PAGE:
If your company is just starting out or growing very quickly, McManigal noted that you will have to look to an outside hire to fill in any gaps or provide something that an internal candidate can't offer. But this doesn't mean you have to wait for your company to reach a certain stage of growth before it can begin hiring internally. David Sloan, co-CEO of Naf Naf Grill, said companies of any size can do this right away — the sooner, the better.
"We began the culture of promoting from within at our very first Naf Naf Grill location," Sloan said. "Our first promotion was to a person who began as a dishwasher. He is now the regional manager of an entire market. It doesn't matter what an employee's educational background or experience is, because if he or she works hard and puts passion into what the business is trying to do, the business will invest in that employee and reap the reward."
As the company grows, it's important to put structure around your hiring practices and clearly define roles within the organization, Robinson said. This is a critical step in helping your company and its employees adapt to the changes they'll undoubtedly face as it evolves.
"The 'this is how we've always done it' mentality can get in your way [when you're an internal candidate]," said McManigal, who has been through several promotions at Emma herself. "It's the hardest thing to overcome. [The company] is not the same as it was three, five or eight years ago. It's still wonderful, but it's different. [That's] the challenge of growing internally."
Developing great internal candidates
Figuring out which of your team members to promote or move around begins with truly knowing the people you have on staff. Moore said Mattersight does this by evaluating and learning each employee's personality style, and training everyone to communicate and collaborate well with differing styles.
"By focusing on retaining and promoting from our own ranks, we've built a team with an extremely high degree of personality fluency," Moore said. "Most of us automatically know how to write an email to colleague X or make a presentation to colleague Y in the way they're going to be most receptive to. When outside hires are brought in, they're able to get up to speed on the model and see its value very quickly, because there’s so much support for it."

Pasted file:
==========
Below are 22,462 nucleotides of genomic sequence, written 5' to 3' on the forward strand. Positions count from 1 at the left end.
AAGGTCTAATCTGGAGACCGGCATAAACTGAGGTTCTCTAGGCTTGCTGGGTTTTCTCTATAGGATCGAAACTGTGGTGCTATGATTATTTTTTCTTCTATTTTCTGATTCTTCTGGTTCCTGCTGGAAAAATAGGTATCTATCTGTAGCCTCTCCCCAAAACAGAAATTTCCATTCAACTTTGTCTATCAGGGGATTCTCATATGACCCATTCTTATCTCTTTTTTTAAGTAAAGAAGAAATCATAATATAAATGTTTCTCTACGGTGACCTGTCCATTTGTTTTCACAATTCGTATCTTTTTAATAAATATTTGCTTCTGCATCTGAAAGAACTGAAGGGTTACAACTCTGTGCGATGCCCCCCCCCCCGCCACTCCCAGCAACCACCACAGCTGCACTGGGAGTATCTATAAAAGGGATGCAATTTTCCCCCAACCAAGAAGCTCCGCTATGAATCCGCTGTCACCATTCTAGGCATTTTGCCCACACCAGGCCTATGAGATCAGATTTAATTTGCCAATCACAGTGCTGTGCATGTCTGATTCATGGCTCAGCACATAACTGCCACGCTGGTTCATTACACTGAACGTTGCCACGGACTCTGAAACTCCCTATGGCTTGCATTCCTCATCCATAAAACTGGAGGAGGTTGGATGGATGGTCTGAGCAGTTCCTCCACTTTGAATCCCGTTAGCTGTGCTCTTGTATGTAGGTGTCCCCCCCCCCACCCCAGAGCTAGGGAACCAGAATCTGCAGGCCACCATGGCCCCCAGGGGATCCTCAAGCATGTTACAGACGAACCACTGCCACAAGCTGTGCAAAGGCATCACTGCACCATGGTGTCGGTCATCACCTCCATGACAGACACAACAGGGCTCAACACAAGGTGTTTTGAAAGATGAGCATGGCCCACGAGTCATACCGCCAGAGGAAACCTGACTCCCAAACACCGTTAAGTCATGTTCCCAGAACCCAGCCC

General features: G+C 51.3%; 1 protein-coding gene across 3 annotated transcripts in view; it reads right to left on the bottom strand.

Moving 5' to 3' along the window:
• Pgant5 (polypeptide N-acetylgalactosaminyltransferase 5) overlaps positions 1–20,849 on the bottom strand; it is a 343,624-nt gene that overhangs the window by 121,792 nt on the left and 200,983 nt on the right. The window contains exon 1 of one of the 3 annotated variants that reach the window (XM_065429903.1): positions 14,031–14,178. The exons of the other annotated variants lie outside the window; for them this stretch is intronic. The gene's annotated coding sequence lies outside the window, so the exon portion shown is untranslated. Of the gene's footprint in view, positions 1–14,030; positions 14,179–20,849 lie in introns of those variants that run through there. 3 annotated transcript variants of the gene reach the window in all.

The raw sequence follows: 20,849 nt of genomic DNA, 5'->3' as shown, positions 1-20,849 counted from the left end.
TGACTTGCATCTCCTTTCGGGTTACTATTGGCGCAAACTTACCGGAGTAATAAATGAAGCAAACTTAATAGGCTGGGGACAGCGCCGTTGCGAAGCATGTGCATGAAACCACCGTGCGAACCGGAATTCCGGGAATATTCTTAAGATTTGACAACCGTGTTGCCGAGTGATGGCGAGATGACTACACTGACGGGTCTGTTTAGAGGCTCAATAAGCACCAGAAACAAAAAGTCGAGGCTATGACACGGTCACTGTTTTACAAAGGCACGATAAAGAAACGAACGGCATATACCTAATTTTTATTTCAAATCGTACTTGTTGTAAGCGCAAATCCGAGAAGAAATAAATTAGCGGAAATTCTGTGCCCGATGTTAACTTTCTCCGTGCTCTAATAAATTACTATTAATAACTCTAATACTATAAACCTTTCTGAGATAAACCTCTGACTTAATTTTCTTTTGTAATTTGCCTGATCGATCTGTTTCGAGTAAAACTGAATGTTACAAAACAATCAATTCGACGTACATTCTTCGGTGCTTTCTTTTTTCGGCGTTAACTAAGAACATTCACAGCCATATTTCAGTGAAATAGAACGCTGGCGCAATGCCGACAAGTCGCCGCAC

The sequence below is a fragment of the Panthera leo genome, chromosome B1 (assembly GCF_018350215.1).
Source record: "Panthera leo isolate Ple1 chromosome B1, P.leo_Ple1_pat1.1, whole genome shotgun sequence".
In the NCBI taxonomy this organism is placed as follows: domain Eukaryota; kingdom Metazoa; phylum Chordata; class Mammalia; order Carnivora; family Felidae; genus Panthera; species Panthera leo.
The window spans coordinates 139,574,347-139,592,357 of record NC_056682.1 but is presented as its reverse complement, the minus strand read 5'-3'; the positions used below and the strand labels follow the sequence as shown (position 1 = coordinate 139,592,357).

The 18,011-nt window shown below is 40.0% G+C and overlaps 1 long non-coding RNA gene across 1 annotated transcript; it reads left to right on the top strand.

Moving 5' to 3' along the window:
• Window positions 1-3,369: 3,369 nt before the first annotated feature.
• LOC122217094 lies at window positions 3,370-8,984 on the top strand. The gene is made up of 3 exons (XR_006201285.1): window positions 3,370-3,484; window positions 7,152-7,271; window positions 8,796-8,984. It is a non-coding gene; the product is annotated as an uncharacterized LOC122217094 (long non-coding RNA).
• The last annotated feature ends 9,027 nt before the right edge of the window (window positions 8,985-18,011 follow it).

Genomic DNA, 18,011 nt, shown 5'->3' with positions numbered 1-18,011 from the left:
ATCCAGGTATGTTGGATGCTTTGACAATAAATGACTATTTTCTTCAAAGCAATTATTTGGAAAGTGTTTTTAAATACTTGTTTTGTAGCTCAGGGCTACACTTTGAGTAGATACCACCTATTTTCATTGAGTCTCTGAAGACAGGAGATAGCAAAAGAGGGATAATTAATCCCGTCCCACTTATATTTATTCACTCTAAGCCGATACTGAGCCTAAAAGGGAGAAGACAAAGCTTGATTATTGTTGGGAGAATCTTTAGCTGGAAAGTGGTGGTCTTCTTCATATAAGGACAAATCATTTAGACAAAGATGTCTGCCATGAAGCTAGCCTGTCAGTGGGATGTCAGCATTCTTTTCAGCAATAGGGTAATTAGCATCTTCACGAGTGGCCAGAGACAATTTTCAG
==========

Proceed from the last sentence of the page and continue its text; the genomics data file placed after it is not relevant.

From there, you should work on developing pathways for each employee to follow should he or she stay with the company. Take a look at each person's skills, background and interests to determine a good trajectory (or two) to follow.
"Sketch out what your employees' career paths will look like — what the role is, the timeline, the rewards, etc.," Robinson said. "This gives your employees a realistic idea of their future with your company [and] provides motivation to work towards a positive outcome."
Finally, businesses have to build a culture of teamwork each day, and make sure its employees know it's a top priority to see them grow personally, Sloan said.
"It begins as a mentality from the top of the company that trickles down to the rest of the business. Higher-level employees have to make the commitment to hiring and building from within," Sloan said. "When employees see that the business is interested in seeing its workers succeed and grow, it will motivate them to pour even more passion and desire into making the business boom."
"People want to work for a company that values development," McManigal added. "It's about knowing your staff and what capabilities they have. [Let them] know that there's value in not only the talent they're hired for, but how [that talent can] grow."